Tire–pavement interaction modelling: hyperelastic tire and elastic pavement

Jaime A. Hernandez, Imad L. Al-Qadi

Research output: Contribution to journalArticlepeer-review


The interaction between deformable tire and pavement was studied using the validated finite element model; the full understanding of tire–pavement contact has implications for pavement damage prediction and pavement life-cycle assessment (fuel consumption estimation). The tire’s rubber and reinforcement were considered hyperelastic and linear elastic, respectively, with material constants obtained from the tire manufacturer (rubber) and laboratory testing (reinforcement). On the other hand, the pavement was assumed linear elastic supported by linear elastic springs. This assumption was made as a first step to examine the impact of using a deformable-on-deformable tire–pavement system to predict energy in the tire and contact stresses. The effect of the pavement stiffness on contact area, tire deflection, three-dimensional contact stresses, surface deflection, internal energy of the tire and its components, the work performed by the contact forces, and dissipation caused by friction was also studied. The elastic modulus of the pavement affected the contact area, while the elastic constants of the springs were more relevant for tire deflection. In addition, stiffness of the pavement had a varying effect on each component of the three-dimensional contact stresses: vertical contact stresses remained almost constant and longitudinal ones were the most affected. The symmetry of the surface deflection decreased and the friction dissipation increased 10.2% as the elastic modulus changed from the smallest to the highest value. Finally, the work performed by the vertical contact forces was significantly higher than by the in-plane loads, and the stiffness of the pavement affected rolling resistance force, which is related to fuel consumption.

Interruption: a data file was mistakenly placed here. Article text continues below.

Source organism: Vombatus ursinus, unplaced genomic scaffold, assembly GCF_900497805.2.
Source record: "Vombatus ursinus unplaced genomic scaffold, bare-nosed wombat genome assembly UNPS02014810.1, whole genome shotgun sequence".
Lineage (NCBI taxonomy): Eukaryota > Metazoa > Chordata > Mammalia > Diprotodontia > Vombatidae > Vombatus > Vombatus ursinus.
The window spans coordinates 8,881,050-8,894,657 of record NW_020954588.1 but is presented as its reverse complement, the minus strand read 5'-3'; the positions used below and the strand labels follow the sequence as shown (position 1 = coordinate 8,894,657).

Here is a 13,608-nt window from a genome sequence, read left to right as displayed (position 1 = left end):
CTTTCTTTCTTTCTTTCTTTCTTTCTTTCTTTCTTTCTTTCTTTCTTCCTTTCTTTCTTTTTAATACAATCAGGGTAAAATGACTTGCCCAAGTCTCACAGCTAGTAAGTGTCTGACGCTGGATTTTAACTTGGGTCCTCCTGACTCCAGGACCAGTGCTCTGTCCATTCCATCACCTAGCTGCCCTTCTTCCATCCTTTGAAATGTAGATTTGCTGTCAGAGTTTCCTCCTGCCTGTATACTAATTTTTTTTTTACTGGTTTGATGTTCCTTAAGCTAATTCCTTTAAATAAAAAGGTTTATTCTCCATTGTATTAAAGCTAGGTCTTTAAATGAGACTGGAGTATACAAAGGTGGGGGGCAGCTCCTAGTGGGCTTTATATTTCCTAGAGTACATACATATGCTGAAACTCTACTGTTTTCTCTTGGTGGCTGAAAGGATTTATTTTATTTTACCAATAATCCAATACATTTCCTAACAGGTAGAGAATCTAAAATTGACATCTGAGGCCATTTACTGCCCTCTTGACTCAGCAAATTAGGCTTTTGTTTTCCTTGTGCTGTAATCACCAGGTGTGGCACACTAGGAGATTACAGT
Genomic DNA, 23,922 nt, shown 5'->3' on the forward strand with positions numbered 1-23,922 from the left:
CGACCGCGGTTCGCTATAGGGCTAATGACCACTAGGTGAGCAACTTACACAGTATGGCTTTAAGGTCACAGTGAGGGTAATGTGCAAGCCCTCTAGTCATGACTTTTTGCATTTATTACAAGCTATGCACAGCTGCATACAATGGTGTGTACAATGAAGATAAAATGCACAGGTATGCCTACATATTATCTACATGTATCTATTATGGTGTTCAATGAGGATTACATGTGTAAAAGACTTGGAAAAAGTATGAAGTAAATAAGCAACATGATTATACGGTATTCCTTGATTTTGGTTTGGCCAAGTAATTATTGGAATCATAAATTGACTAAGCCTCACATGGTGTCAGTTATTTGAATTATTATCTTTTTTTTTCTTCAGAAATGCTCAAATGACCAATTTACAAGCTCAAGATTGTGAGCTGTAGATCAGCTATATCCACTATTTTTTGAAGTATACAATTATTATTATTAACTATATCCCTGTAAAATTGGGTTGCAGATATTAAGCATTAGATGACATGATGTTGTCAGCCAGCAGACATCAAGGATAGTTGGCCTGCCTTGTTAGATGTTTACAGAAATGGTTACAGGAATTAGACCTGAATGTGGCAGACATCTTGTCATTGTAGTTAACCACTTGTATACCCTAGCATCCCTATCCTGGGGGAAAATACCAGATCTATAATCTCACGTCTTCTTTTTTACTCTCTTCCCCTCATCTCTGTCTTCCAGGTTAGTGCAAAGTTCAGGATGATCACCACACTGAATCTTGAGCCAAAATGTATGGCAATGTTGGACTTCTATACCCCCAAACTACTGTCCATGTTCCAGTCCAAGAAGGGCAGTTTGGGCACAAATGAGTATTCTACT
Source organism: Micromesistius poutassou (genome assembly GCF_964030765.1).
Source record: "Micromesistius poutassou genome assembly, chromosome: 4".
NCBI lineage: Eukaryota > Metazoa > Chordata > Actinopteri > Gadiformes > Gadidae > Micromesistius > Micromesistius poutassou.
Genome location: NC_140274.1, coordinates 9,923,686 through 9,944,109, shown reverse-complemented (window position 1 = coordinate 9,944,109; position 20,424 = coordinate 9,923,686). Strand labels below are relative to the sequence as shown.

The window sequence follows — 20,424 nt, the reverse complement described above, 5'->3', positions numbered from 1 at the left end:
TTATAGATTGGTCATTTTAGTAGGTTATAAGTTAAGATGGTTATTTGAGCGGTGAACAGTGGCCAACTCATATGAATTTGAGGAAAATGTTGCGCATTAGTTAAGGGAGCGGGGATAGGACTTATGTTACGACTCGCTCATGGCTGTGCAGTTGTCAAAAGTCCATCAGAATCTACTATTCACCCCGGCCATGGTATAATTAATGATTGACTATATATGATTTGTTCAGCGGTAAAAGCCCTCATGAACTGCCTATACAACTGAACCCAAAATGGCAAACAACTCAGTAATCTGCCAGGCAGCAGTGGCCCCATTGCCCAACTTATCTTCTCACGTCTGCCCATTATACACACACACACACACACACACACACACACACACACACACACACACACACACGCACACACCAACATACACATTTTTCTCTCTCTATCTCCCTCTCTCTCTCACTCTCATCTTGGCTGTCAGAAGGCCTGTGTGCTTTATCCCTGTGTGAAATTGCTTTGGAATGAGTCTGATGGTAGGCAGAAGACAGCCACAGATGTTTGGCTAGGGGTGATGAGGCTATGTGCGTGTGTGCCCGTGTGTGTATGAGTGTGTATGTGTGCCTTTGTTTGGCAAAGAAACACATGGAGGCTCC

Original languageEnglish (US)
Pages (from-to)1067-1083
Number of pages17
JournalRoad Materials and Pavement Design
Issue number5
StatePublished - Sep 3 2017


  • contact stresses
  • deformable bodies
  • finite elements
  • fuel consumption
  • hyperelastic
  • rolling resistance
  • tire modelling

ASJC Scopus subject areas

  • Civil and Structural Engineering


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